Things You'll Need
Soft lint-free cloths
In 1921, the American Technical Society recommended correcting slippery leather by "washing it first with gasoline and then with water." No right-minded person would follow such a recommendation today, but the Society was on the right track. Slippery leather has a coating--heavy in carnauba wax or beeswax--which makes it too slick to be comfortable for the sitter. Although gasoline will certainly clear away that coating, there are safer, modern-day alternatives to achieve the same result.
Mix a solution of three parts rubbing alcohol to one part water.
Rub the solution gently over the surface of the leather, using a wet, lint-free cloth. Do not rub vigorously, or you may remove the surface color.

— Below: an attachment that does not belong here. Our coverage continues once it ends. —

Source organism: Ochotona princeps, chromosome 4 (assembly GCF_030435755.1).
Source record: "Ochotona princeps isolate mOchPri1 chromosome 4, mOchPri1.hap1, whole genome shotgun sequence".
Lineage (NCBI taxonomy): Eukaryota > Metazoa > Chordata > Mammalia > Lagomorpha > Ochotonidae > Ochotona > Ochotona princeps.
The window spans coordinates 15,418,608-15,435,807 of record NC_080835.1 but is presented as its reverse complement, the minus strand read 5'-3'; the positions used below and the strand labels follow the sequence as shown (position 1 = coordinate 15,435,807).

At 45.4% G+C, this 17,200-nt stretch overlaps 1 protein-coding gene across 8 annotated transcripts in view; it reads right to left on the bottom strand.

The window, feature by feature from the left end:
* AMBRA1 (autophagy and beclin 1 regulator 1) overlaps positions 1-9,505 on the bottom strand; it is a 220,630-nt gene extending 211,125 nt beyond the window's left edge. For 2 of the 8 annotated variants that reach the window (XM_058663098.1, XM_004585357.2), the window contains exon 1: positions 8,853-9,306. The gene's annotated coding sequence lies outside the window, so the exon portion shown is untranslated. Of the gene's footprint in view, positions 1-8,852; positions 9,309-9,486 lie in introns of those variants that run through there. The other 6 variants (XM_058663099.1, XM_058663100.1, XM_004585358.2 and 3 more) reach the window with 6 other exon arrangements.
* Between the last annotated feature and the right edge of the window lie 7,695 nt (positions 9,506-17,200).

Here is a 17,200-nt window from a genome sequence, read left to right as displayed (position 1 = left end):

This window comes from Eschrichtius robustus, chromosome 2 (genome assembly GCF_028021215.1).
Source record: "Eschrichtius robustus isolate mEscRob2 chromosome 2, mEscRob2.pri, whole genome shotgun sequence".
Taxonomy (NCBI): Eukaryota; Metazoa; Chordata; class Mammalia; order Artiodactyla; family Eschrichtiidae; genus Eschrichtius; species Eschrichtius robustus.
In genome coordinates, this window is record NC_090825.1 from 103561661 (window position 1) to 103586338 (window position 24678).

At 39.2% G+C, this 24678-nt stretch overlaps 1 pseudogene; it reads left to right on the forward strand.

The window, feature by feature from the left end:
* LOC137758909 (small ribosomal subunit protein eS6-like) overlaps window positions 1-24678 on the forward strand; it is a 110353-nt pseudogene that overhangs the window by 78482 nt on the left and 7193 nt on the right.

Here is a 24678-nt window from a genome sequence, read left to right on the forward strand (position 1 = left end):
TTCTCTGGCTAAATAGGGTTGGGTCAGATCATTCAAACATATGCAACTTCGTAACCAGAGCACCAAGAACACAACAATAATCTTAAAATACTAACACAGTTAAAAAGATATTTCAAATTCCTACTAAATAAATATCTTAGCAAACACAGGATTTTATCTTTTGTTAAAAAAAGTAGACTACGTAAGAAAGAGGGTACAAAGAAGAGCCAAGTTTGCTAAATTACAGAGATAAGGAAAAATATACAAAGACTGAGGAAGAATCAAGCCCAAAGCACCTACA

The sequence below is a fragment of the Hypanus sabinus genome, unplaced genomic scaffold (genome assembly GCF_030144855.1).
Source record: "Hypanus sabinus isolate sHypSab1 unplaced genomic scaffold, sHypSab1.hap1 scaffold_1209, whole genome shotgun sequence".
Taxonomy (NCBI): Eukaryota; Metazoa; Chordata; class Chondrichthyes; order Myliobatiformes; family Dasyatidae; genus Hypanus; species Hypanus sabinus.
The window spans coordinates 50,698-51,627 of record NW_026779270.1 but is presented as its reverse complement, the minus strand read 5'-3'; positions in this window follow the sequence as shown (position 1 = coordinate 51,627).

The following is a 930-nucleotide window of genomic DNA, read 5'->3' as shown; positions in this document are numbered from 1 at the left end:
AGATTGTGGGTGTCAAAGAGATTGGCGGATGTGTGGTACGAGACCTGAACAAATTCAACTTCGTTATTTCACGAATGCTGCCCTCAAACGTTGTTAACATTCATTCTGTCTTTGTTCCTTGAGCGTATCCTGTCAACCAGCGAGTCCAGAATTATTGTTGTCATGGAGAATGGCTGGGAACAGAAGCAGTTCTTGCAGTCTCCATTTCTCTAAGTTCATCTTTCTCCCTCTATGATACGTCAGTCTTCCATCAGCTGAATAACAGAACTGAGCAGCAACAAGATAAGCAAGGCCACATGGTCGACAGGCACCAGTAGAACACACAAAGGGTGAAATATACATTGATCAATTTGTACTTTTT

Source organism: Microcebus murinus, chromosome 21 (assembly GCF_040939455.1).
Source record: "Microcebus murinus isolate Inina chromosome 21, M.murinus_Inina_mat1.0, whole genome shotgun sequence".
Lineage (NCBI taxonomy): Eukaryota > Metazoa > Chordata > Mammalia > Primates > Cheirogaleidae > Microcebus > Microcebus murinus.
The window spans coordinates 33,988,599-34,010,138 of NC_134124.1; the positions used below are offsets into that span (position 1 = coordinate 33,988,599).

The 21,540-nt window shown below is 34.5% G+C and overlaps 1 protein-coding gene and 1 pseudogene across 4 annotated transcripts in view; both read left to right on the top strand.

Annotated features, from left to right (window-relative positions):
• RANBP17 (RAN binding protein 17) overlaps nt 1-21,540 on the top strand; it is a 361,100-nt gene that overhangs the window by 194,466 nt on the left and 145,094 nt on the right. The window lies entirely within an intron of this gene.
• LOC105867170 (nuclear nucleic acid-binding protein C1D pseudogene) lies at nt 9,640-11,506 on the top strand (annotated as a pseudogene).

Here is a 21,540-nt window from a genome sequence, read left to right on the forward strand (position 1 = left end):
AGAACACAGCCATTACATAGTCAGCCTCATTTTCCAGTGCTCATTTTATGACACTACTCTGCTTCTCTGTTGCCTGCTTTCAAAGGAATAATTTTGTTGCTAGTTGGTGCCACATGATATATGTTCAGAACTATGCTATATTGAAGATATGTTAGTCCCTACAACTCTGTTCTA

Allow the leather to dry completely for two to four hours.
Treat and soften the leather with a top-quality conditioner. If the leather is slippery because it is stiff, a conditioner will loosen the stiffness.
Test the furniture. It should have far more "grab" to it because you have exposed the grain and conditioned the leather.
You may wish to treat the leather with a surface treatment to protect it from stains and fading. The surface treatment will contain the same waxes that made your leather slippery, but in a lesser amount.
Wax is actually a solid form of alcohol, so, the alcohol/water solution should dissolve it readily. Repeat the treatment with the alcohol/water solution until you achieve satisfactory results.
Dan Antony began his career in the sciences (biotech and materials science) before moving on to business and technology, including a stint as the international marketing manager of an ERP provider. His writing experience includes books on project management, engineering and construction, and the "Internet of Things."